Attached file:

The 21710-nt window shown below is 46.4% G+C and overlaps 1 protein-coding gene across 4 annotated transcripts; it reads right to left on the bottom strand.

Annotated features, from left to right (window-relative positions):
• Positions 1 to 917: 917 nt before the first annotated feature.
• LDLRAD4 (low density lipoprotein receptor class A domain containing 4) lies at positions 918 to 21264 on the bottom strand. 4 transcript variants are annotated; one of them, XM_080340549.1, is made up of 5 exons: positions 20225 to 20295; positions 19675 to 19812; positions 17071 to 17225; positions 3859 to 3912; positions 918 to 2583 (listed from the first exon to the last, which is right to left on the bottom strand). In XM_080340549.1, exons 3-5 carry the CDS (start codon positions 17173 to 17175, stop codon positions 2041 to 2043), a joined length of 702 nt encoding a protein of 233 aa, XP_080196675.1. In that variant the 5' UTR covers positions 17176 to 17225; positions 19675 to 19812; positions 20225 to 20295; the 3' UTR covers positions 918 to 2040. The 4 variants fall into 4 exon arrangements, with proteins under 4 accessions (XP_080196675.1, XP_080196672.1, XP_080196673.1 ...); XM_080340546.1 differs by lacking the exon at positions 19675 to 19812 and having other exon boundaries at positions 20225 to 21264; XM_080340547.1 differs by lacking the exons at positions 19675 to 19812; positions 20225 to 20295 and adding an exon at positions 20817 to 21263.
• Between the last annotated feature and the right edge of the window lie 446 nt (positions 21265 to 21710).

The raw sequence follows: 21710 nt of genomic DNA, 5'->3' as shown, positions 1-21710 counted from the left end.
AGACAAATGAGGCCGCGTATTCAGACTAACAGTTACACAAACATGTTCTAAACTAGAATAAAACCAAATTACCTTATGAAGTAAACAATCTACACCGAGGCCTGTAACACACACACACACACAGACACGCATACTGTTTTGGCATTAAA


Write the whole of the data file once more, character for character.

The 21710-nt window shown below is 46.4% G+C and overlaps 1 protein-coding gene across 4 annotated transcripts; it reads right to left on the bottom strand.

Annotated features, from left to right (window-relative positions):
• Positions 1 to 917: 917 nt before the first annotated feature.
• LDLRAD4 (low density lipoprotein receptor class A domain containing 4) lies at positions 918 to 21264 on the bottom strand. 4 transcript variants are annotated; one of them, XM_080340549.1, is made up of 5 exons: positions 20225 to 20295; positions 19675 to 19812; positions 17071 to 17225; positions 3859 to 3912; positions 918 to 2583 (listed from the first exon to the last, which is right to left on the bottom strand). In XM_080340549.1, exons 3-5 carry the CDS (start codon positions 17173 to 17175, stop codon positions 2041 to 2043), a joined length of 702 nt encoding a protein of 233 aa, XP_080196675.1. In that variant the 5' UTR covers positions 17176 to 17225; positions 19675 to 19812; positions 20225 to 20295; the 3' UTR covers positions 918 to 2040. The 4 variants fall into 4 exon arrangements, with proteins under 4 accessions (XP_080196675.1, XP_080196672.1, XP_080196673.1 ...); XM_080340546.1 differs by lacking the exon at positions 19675 to 19812 and having other exon boundaries at positions 20225 to 21264; XM_080340547.1 differs by lacking the exons at positions 19675 to 19812; positions 20225 to 20295 and adding an exon at positions 20817 to 21263.
• Between the last annotated feature and the right edge of the window lie 446 nt (positions 21265 to 21710).

The raw sequence follows: 21710 nt of genomic DNA, 5'->3' as shown, positions 1-21710 counted from the left end.
AGACAAATGAGGCCGCGTATTCAGACTAACAGTTACACAAACATGTTCTAAACTAGAATAAAACCAAATTACCTTATGAAGTAAACAATCTACACCGAGGCCTGTAACACACACACACACACAGACACGCATACTGTTTTGGCATTAAA